This court ensures the proper use of the revenue, and budget of the Union. Regular audits are conducted as to avoid any crisis in the monetary matters. One member from each nation is chosen for 6 years period with the consultation of the governments of the member nations and the European Parliament. The Court of Auditors was founded in the year 1975 and its headquarter is at Luxembourg. European Investment Bank (EIB) This institution is basically formed to help the under privileged countries of the EU. For this purpose Investment Bank provide loans and grants to the EU members.
European Central Bank (ECB) The primary aim of the EIB is to promote Euro (EU currency) and to keep a watch o the monetary policy. ECB is based at Frankfurt. European Economic and Social Committee (EESC) The EESC is consulted by the decision making bodies for different issues. The members are appointed by the Council for a term of four years. Committee of Regions (CoR) The committee is consulted by the Council and the Commission on the issues regarding regional matters. The members include regional representatives of the member states appointed for a term of four years. Working
The decade of 1970’s were very happening for the EU. The number of the member nations widens to nine as Denmark, Ireland and the UK joined the European Union in January, 1973. The famous Arab-Israeli War let the European nations with the energy and economic crisis. The regimes of the two dictators General Franco of Spain and Salazar of Portugal came to an end. Various policies of the EU were transformed like the regional policy. The change in the regional policy opened up the door of jobs and employment in the whole of Europe. In 1979 the right for voting the members was given to the citizens for the first time.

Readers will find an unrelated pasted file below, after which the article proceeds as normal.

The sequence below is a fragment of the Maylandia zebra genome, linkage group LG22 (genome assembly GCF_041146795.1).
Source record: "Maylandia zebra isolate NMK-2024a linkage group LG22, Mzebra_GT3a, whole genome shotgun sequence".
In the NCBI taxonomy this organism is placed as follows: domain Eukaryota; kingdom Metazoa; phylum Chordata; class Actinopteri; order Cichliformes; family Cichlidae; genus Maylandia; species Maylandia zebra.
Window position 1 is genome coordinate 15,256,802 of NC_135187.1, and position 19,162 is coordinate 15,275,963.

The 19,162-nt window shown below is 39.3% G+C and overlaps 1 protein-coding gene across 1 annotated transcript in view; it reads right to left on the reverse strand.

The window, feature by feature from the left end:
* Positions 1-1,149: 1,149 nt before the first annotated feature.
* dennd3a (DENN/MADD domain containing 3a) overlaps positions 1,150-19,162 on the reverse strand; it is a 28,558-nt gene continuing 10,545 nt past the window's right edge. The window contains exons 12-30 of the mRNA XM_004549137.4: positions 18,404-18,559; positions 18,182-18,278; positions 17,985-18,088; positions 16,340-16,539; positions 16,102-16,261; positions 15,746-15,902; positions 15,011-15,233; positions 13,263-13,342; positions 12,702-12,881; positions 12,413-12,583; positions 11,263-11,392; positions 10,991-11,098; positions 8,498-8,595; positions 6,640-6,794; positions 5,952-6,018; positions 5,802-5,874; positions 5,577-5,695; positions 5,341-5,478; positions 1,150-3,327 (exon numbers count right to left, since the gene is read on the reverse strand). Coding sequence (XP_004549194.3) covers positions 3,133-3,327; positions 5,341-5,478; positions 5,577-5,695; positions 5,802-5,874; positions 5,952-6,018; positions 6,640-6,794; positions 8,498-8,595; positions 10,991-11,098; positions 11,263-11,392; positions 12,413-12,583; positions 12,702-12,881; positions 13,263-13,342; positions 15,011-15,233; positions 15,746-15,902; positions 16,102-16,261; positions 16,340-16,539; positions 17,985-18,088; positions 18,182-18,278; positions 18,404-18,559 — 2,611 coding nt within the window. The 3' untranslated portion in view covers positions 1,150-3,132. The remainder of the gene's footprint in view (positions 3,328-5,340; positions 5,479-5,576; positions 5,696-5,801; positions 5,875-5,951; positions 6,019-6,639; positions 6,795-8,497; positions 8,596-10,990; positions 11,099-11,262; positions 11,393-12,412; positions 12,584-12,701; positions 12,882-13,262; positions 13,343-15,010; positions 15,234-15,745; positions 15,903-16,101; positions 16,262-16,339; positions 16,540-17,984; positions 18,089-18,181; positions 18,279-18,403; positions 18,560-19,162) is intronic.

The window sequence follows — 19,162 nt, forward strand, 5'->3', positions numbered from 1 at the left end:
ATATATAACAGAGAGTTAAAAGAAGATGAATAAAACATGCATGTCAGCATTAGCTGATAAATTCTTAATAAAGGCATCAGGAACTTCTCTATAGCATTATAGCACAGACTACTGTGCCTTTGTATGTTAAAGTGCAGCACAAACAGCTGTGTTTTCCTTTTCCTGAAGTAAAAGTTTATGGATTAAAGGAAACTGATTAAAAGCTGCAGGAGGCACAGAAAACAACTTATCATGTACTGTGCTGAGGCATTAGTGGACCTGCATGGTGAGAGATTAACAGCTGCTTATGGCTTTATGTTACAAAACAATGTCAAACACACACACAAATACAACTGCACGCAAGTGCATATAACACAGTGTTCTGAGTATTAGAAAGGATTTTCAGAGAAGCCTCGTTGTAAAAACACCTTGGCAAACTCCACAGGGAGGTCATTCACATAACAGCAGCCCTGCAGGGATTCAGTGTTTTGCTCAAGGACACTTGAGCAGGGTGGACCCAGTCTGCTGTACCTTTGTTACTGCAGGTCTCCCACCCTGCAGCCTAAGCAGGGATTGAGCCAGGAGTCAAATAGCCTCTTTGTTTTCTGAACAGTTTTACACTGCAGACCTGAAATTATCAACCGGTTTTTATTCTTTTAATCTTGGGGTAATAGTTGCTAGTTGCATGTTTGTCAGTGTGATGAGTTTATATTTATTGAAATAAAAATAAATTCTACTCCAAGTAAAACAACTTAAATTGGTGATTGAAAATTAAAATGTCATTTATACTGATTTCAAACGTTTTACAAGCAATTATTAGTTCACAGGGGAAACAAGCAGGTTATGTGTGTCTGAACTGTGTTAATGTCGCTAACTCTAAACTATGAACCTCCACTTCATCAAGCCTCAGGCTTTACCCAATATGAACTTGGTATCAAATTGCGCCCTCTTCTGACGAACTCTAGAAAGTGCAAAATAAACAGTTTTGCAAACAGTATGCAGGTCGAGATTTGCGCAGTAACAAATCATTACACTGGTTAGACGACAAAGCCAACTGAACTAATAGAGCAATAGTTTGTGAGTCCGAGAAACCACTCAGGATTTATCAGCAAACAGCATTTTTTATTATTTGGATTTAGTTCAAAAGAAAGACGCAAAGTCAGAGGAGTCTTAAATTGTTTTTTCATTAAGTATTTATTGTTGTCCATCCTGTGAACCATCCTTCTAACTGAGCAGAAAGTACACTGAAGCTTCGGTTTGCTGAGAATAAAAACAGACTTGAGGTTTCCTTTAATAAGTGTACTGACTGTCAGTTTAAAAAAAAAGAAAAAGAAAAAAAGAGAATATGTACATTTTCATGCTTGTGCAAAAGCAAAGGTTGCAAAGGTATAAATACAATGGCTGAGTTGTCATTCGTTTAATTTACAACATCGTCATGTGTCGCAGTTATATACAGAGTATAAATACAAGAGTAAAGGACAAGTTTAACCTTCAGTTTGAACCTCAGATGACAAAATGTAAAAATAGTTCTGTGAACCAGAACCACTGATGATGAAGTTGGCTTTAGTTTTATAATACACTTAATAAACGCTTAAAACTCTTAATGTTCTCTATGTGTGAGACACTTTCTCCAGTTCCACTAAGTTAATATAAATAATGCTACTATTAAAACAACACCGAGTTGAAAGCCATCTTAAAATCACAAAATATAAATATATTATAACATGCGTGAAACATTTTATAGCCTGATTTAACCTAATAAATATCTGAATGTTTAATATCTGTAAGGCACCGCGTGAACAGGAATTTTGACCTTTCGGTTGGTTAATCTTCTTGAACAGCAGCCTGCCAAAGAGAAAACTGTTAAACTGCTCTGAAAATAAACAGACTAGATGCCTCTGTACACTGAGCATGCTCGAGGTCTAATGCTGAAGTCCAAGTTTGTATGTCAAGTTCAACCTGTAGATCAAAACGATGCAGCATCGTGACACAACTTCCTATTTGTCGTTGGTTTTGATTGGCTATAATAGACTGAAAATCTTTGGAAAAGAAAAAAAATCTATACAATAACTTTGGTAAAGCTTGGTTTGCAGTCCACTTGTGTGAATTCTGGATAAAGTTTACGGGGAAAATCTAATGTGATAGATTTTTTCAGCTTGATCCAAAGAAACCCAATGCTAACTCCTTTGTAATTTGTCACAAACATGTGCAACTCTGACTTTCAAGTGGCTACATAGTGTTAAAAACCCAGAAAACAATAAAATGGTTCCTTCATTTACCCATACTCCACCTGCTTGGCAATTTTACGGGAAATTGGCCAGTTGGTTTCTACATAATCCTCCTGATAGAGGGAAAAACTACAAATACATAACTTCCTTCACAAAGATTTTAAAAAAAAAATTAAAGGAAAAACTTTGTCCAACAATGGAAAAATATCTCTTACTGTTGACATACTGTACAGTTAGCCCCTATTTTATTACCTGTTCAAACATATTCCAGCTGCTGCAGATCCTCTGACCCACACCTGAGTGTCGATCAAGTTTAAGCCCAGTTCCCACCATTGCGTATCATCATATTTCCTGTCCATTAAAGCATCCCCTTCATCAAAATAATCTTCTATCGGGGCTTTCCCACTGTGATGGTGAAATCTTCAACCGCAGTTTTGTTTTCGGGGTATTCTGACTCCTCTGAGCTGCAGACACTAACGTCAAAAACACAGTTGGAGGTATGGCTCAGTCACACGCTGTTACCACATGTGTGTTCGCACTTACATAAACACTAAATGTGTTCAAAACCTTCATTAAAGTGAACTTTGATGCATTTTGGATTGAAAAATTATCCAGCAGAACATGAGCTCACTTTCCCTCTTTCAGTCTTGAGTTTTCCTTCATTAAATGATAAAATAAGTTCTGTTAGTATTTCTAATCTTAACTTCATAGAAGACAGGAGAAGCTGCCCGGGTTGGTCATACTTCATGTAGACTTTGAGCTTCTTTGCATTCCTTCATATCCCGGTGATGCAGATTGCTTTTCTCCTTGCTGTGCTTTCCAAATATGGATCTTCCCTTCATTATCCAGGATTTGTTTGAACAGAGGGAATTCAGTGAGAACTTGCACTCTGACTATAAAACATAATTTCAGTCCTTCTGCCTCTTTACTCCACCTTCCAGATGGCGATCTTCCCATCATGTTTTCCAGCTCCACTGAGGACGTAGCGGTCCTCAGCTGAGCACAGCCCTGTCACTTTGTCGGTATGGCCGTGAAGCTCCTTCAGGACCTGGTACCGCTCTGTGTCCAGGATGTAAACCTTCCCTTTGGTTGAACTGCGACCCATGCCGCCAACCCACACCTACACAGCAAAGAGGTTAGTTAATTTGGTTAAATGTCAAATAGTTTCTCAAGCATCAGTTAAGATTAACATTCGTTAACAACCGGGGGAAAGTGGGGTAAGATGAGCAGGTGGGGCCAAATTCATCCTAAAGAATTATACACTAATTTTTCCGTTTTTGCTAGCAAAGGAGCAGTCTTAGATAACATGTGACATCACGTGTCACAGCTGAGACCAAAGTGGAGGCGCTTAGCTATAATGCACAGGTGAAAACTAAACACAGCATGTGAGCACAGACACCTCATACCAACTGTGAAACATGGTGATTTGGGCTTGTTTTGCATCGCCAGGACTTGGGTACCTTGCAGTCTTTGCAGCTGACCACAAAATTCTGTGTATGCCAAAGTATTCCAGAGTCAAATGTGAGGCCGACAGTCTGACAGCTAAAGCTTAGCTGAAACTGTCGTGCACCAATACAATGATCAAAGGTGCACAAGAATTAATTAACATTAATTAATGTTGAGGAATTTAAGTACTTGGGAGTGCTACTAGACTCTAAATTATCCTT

In the 1980s Greece, Portugal and Spain also became the members of the EU. In 1987 the “Single European Act” was signed. This treaty created the Single Market in Europe, allowing the free- flow of the trade across the borders. A major political achievement of the Union was the fall of the Berlin Wall on November 9, 1989. This fall provided a ground for the reunification of both the Germanys in October 1990. The communism was collapsed in the USSR and this collapse proved to be very useful for the Europe. Differences between the eastern, central and western Europe were settled to some extent.
The free movement of goods, services, people and money helped to add the final essence to the Single Market and now the Single Market is one of the biggest achievements of the EU. In the period of 1990s two more treaties were signed, ‘Maastricht’ Treaty on European Union in 1993 and the Treaty of Amsterdam in 1999. In the year 1995, Finland, Austria, and Sweden also joined EU. The communication between the EU states was made easier and the agreements allowed the citizens of EU to travel without having their passports checked at the borders. (EUROPA – The EU at a glance – The History of the European Union)
With the start of the 2000, EU adopted the new currency Euro. Initially this decision was criticized very much and even some of the EU members ere apprehensive but with the passage of time Euro proved to be a profitable business. EU nations begin to work much more strongly together to fight crime. In 2004 ten more countries joined the EU and the political divisions between the west and west Europe were finally bridged. With the communication made easier there has been a rise in international crimes like human trafficking, illegal immigration, trade in stolen vehicles, pornography, terrorism, money-laundering, money counterfeiting etcetera.
But the EU nations have joined hands to fight against such crimes. They have formed a fund for the refugees with an annual budget of 114 Euros. SIS has been formed as to help the EU countries for the fast and easy transfer of information about the crimes and the criminals. Europol is another body constituted to fight against international crimes. It consists of the police and the custom officers. Similarly Eurojust is also such sort of an institution. It serves as a channel to conduct investigation and judicial trials for several EU states. Conclusion But the steps taken by the EU members are not enough.
They need to work on a common Judicial and Criminal policy to fight the crimes because the crimes is not as bloody and ugly as it was used to be in the 1970s, the techniques of committing the crimes are getting sophisticated and smarter with every passing day. There is also a ned to consider the immigration laws because the illegal and even the legal immigrants are promoting terrorism and they are regarded as the carriers of crime.
EUROPA – The EU at a glance – The History of the European Union http://europa. eu/abc/history/index_en. htm Accessed, June 25, 2007